SARS-CoV-2 Cap Offers New Target for Antivirals

The new SARS-CoV-2 viral strain has raised concerns that it may be more difficult to prevent and treat than its predecessor.

 Summary 

Before it can wreak havoc in human cells, the virus that causes COVID-19 must conceal the tip of its genetic material. By diving into how the virus takes on its masquerade, researchers have uncovered a novel technique to attack it.

An examination into how SARS-CoV-2 camouflages itself from cells has exposed a possible weakness in the virus that scientists want to exploit.

Biochemist Vincent Tagliabracci’s group has highlighted critical stages by which SARS-CoV-2, the virus responsible for COVID-19, disguises one end of its DNA. Without this cover-up, the virus can no longer hijack cells to generate an infection. The study team reported their discovery, which has not yet been peer-reviewed, in a preprint uploaded on bioRxiv.org on February 9, 2022.

“If we could create an inhibitor against this camouflage mechanism, it would provide a new strategy to target the virus,” says Tagliabracci, a Howard Hughes Medical Institute Investigator at the University of Texas Southwestern Medical Center.

A number of antiviral drugs to treat SARS-CoV-2 infection, including remdesivir, molnupiravir, and nirmatrelvir, are presently utilized in hospitals and clinics. In other circumstances, physicians may mix various antivirals to deliver a greater punch, while having extra alternatives might come in useful should a virus grow resistant to one medicine.

SARS-CoV-2 Cap Offers New Target for Antivirals


To tackle COVID-19 over the long term, Tagliabracci adds, “we are going to require a mix of antiviral medications that function in diverse ways.”

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SARS-CoV-2’s genome is made of RNA, a molecular relative of DNA. During an infection, the virus gets past human cells’ defenses and fools them into creating new viruses. SARS-CoV-2 utilizes numerous ways to perpetrate this masquerade, including concealing one end of its RNA with a chemical cap, like a spy slipping on a wig. It’s no accident that this covering is similar to the one atop human mRNA, which provides the cell’s protein-making instructions. With a cap in place, SARS-CoV-2 may deceive the cell into constructing viral proteins as if they were its own. While researchers previously understood that the virus depended on its protective cap, they didn’t know how it assumed this disguise.

“If we could develop an inhibitor against this camouflage process, that would represent a new way to target the virus.”

Vincent Tagliabracci, HHMI Investigator at University of Texas Southwestern Medical Center

Tagliabracci’s team analyzes what he terms “weird kinases,” strange members of a broad family of enzymes vital to numerous functions inside the cell. Over the past 35 years, kinases have emerged as major therapeutic targets for illness. Once scientists deciphered SARS-CoV-2’s genome, his team searched through it seeking for kinases, normal or odd. Within the coding for a big multifunctional protein, scientists found a kinase-like enzyme, known as the NiRAN domain.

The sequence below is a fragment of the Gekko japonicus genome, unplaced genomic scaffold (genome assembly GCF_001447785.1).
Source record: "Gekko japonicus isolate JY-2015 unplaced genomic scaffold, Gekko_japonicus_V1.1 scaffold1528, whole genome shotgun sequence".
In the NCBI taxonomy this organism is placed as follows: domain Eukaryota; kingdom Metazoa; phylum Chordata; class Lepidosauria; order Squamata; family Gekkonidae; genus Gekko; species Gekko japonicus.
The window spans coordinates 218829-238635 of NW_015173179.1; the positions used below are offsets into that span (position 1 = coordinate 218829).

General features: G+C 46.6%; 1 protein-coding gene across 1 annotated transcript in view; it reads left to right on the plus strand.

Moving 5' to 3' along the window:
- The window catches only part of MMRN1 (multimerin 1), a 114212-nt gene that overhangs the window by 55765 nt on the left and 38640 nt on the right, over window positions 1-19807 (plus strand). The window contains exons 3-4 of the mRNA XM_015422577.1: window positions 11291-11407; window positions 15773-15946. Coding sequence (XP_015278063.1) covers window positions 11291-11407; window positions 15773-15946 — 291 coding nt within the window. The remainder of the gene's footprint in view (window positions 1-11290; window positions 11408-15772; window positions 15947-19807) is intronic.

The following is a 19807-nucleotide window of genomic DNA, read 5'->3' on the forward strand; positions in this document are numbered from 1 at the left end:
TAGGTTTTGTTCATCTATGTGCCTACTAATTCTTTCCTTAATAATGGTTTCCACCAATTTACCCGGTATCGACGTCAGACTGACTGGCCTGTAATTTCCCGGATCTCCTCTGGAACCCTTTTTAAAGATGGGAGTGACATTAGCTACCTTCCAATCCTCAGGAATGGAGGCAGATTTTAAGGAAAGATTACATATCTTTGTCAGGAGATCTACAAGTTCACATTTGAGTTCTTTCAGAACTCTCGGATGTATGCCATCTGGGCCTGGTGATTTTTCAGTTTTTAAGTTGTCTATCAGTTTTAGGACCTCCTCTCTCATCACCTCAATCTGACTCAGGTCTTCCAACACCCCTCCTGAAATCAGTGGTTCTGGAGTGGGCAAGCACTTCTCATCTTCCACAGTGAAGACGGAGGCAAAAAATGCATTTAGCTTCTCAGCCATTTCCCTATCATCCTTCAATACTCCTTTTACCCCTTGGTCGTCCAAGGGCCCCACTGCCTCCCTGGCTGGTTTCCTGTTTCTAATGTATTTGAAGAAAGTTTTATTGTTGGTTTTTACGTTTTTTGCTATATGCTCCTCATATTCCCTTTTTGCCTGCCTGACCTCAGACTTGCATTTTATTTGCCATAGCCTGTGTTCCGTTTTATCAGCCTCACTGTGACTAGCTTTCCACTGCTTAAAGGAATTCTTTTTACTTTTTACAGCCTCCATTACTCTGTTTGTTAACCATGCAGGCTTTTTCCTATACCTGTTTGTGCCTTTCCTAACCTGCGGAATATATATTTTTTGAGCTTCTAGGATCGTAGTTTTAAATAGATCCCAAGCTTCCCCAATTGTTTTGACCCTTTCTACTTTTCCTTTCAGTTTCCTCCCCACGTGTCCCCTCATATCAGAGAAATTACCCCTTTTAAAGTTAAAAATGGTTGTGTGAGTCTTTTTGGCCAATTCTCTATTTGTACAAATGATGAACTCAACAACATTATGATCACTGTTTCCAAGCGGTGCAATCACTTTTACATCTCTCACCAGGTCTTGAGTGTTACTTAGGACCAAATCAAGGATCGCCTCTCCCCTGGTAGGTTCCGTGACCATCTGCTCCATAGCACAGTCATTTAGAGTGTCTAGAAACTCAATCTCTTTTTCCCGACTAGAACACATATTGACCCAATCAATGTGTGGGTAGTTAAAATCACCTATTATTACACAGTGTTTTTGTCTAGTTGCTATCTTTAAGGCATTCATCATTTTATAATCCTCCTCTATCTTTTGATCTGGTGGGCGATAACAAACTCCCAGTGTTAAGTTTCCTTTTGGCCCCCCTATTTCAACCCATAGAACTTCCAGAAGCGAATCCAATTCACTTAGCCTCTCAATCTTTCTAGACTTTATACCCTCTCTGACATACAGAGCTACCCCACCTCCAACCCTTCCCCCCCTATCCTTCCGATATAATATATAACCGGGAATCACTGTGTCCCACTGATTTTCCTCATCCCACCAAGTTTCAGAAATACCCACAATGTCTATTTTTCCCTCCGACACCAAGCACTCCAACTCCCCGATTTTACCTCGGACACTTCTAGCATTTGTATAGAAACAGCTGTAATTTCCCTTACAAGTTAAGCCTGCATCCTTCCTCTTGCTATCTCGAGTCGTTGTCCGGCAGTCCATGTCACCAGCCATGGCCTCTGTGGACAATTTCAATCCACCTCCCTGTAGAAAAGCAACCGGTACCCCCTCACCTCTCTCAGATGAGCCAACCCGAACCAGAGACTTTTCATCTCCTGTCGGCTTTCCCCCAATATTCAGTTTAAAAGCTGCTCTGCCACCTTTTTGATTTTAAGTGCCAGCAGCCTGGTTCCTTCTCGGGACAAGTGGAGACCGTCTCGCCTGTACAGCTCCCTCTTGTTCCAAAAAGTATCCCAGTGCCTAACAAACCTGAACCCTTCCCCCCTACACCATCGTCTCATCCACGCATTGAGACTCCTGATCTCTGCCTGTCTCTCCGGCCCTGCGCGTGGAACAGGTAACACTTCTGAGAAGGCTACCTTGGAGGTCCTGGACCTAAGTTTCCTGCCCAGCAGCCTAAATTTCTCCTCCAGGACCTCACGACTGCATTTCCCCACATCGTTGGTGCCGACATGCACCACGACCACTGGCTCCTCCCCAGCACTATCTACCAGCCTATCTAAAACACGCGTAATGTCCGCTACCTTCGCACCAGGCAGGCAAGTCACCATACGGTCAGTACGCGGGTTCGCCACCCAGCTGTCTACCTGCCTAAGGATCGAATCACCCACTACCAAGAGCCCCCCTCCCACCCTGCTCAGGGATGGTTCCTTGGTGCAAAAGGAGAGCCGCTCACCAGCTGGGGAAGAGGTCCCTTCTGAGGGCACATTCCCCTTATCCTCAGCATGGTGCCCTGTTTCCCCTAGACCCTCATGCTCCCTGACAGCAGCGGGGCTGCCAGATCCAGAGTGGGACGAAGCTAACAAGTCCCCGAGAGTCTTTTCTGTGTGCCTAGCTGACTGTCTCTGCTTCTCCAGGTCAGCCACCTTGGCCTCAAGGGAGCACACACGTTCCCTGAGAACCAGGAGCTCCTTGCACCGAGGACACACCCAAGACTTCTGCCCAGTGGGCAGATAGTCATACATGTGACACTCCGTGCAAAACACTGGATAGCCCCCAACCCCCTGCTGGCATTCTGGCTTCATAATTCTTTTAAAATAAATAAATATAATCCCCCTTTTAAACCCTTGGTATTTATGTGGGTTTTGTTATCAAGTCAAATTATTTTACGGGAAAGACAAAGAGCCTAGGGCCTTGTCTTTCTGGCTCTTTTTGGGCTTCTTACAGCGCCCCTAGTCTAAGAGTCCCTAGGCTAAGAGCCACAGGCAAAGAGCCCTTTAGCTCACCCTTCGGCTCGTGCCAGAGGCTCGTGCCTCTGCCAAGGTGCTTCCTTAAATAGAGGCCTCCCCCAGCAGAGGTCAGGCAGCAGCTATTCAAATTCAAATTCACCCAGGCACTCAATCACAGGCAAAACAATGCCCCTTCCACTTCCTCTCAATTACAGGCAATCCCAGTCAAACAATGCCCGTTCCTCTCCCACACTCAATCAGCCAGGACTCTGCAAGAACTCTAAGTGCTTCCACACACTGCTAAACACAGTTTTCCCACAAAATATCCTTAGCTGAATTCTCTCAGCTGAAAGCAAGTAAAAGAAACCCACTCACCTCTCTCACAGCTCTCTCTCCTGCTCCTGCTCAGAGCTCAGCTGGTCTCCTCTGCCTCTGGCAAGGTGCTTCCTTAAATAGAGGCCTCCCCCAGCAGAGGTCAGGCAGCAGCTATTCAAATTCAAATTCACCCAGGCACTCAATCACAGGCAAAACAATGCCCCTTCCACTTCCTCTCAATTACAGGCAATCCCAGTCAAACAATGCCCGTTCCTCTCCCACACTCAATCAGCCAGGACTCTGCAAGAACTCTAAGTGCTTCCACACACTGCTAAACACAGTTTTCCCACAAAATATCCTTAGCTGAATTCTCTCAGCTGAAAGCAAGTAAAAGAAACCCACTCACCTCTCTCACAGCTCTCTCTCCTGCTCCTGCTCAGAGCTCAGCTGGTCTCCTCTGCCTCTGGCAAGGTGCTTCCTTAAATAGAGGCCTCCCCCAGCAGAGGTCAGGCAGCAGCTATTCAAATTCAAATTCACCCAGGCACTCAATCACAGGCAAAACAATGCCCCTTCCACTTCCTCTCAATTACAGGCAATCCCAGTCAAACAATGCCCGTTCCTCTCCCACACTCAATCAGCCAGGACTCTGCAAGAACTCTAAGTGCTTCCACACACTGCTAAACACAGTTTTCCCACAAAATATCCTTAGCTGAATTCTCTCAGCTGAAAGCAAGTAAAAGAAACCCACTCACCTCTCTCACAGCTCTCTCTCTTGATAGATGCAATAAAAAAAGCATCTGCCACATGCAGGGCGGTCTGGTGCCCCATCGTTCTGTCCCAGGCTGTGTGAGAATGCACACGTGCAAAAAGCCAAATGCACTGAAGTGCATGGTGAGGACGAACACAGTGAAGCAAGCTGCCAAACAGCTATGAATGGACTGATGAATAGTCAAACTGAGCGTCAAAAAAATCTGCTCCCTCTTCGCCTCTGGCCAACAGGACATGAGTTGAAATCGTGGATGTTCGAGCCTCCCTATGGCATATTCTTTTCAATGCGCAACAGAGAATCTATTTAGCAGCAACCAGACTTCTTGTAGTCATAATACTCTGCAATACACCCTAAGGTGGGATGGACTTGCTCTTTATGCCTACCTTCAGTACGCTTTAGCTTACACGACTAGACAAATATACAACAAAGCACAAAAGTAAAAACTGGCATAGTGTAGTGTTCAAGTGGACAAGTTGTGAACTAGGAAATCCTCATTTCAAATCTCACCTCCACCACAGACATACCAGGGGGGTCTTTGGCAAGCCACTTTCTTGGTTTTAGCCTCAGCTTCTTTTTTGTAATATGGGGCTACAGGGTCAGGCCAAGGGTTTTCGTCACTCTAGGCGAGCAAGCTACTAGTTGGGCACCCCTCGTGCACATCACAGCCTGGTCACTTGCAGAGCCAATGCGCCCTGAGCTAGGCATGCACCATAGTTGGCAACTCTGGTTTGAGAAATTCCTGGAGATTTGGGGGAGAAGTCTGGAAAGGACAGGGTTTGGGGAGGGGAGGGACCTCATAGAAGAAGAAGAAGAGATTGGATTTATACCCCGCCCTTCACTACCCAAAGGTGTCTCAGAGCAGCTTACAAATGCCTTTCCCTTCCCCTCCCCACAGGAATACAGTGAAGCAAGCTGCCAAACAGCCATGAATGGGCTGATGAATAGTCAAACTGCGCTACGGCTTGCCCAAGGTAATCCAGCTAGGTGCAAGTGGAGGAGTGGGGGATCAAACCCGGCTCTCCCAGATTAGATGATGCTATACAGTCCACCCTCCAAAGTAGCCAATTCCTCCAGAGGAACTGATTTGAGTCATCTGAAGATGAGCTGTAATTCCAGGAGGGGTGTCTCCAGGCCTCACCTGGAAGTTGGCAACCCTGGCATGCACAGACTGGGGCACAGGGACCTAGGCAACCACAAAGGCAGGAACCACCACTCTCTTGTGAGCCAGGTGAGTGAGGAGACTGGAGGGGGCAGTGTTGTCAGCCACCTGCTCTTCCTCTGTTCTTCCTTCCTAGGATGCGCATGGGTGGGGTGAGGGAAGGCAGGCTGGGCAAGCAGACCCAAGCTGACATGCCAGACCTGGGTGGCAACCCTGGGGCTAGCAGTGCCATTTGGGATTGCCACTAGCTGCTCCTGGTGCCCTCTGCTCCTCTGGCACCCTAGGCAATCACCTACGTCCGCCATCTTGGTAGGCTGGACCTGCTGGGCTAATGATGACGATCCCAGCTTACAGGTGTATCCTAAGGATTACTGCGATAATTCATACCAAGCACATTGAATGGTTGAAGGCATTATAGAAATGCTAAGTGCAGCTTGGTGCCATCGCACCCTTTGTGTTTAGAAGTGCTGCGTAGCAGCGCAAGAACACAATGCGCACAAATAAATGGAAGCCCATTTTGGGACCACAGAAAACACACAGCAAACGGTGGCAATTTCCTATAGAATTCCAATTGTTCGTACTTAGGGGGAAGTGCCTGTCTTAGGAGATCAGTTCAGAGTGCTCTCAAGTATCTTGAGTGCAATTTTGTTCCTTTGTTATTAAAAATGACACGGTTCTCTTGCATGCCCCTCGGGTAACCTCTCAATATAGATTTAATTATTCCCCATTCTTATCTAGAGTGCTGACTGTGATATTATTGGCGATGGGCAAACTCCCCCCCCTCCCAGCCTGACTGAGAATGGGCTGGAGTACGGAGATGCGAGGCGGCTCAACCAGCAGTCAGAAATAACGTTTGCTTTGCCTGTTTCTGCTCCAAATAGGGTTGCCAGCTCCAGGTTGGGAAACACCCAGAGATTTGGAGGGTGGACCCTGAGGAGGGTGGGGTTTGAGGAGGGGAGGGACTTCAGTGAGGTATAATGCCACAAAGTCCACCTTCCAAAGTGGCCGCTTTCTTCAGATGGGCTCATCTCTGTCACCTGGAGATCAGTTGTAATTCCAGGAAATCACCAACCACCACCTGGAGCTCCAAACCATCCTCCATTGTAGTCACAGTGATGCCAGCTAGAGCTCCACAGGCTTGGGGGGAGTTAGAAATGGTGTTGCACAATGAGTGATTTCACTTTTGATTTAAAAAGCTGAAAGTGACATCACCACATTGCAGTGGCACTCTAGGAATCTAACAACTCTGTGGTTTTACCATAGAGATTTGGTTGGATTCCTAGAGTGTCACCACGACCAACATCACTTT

Building on past studies, Tagliabracci’s team, including graduate students Gina Park and Adam Osinski, put together the steps the NiRAN domain takes to transport viral RNA into position before attaching the cap. When they interfered with NiRAN’s capacity to execute its function, SARS-CoV-2 could not replicate within human cells, the study discovered.


Given the NiRAN domain’s position as an unconventional kinase related, Patrick Eyers, a kinase biochemist at the University of Liverpool, is hopeful about the possibility for novel antivirals. “Kinases are very wonderful pharmacological targets, not only in human cells but in any illness where a kinase is involved,” adds Eyers, who was not part of the research. Scientists have years of expertise designing medications that modify kinase activity in cancer and inflammatory disorders, he adds.


Viral RNA capping has previously caught the interest of researchers seeking novel strategies to battle not just COVID-19, but other viral diseases, says Warner Greene, a virologist at Gladstone Institutes, who was not involved in the study.


But scientists have not yet found success. The key problem is that human cells also cap their mRNA, thus interfering with the virus might have unforeseen repercussions. Tagliabracci’s team has established that the processes SARS-CoV-2 takes to cap its DNA are conducted by viral proteins, “which make them genuine targets,” Greene adds. “But you’ve got to be damned sure there is no overflow into the host proteins that carry out the identical steps.”


The endeavor to find a novel antiviral based on Tagliabracci’s lab’s discovery has already started. His team is currently exploring for tiny compounds that interfere with the virus’s capping process — without hurting human cells.